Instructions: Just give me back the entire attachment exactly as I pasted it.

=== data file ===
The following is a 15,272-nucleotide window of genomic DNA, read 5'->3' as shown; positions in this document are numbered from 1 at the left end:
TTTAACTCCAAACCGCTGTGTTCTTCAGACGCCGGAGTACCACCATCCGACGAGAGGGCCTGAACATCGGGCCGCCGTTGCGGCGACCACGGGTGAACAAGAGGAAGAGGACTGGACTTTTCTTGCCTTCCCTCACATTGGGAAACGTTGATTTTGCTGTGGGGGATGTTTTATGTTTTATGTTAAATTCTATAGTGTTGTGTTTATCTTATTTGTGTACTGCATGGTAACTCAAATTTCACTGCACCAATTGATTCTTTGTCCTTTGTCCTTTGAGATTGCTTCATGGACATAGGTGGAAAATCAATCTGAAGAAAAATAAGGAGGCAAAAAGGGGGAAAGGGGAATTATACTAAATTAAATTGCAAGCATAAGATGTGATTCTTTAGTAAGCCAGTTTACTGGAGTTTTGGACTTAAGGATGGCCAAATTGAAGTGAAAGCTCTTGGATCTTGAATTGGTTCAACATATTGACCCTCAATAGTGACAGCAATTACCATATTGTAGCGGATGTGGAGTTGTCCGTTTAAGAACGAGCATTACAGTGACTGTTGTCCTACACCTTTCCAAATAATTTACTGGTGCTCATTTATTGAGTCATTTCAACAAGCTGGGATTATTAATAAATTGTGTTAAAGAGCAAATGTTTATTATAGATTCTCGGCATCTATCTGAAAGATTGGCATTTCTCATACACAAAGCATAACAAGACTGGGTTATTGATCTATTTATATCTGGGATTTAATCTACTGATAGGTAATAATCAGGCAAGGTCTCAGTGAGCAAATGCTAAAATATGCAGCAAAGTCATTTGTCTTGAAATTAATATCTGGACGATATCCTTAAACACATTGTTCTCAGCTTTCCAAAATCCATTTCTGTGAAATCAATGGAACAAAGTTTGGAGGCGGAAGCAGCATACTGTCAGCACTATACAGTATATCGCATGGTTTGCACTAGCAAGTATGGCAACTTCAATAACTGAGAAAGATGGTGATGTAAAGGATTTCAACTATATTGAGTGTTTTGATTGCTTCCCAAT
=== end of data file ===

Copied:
The following is a 15,272-nucleotide window of genomic DNA, read 5'->3' as shown; positions in this document are numbered from 1 at the left end:
TTTAACTCCAAACCGCTGTGTTCTTCAGACGCCGGAGTACCACCATCCGACGAGAGGGCCTGAACATCGGGCCGCCGTTGCGGCGACCACGGGTGAACAAGAGGAAGAGGACTGGACTTTTCTTGCCTTCCCTCACATTGGGAAACGTTGATTTTGCTGTGGGGGATGTTTTATGTTTTATGTTAAATTCTATAGTGTTGTGTTTATCTTATTTGTGTACTGCATGGTAACTCAAATTTCACTGCACCAATTGATTCTTTGTCCTTTGTCCTTTGAGATTGCTTCATGGACATAGGTGGAAAATCAATCTGAAGAAAAATAAGGAGGCAAAAAGGGGGAAAGGGGAATTATACTAAATTAAATTGCAAGCATAAGATGTGATTCTTTAGTAAGCCAGTTTACTGGAGTTTTGGACTTAAGGATGGCCAAATTGAAGTGAAAGCTCTTGGATCTTGAATTGGTTCAACATATTGACCCTCAATAGTGACAGCAATTACCATATTGTAGCGGATGTGGAGTTGTCCGTTTAAGAACGAGCATTACAGTGACTGTTGTCCTACACCTTTCCAAATAATTTACTGGTGCTCATTTATTGAGTCATTTCAACAAGCTGGGATTATTAATAAATTGTGTTAAAGAGCAAATGTTTATTATAGATTCTCGGCATCTATCTGAAAGATTGGCATTTCTCATACACAAAGCATAACAAGACTGGGTTATTGATCTATTTATATCTGGGATTTAATCTACTGATAGGTAATAATCAGGCAAGGTCTCAGTGAGCAAATGCTAAAATATGCAGCAAAGTCATTTGTCTTGAAATTAATATCTGGACGATATCCTTAAACACATTGTTCTCAGCTTTCCAAAATCCATTTCTGTGAAATCAATGGAACAAAGTTTGGAGGCGGAAGCAGCATACTGTCAGCACTATACAGTATATCGCATGGTTTGCACTAGCAAGTATGGCAACTTCAATAACTGAGAAAGATGGTGATGTAAAGGATTTCAACTATATTGAGTGTTTTGATTGCTTCCCAAT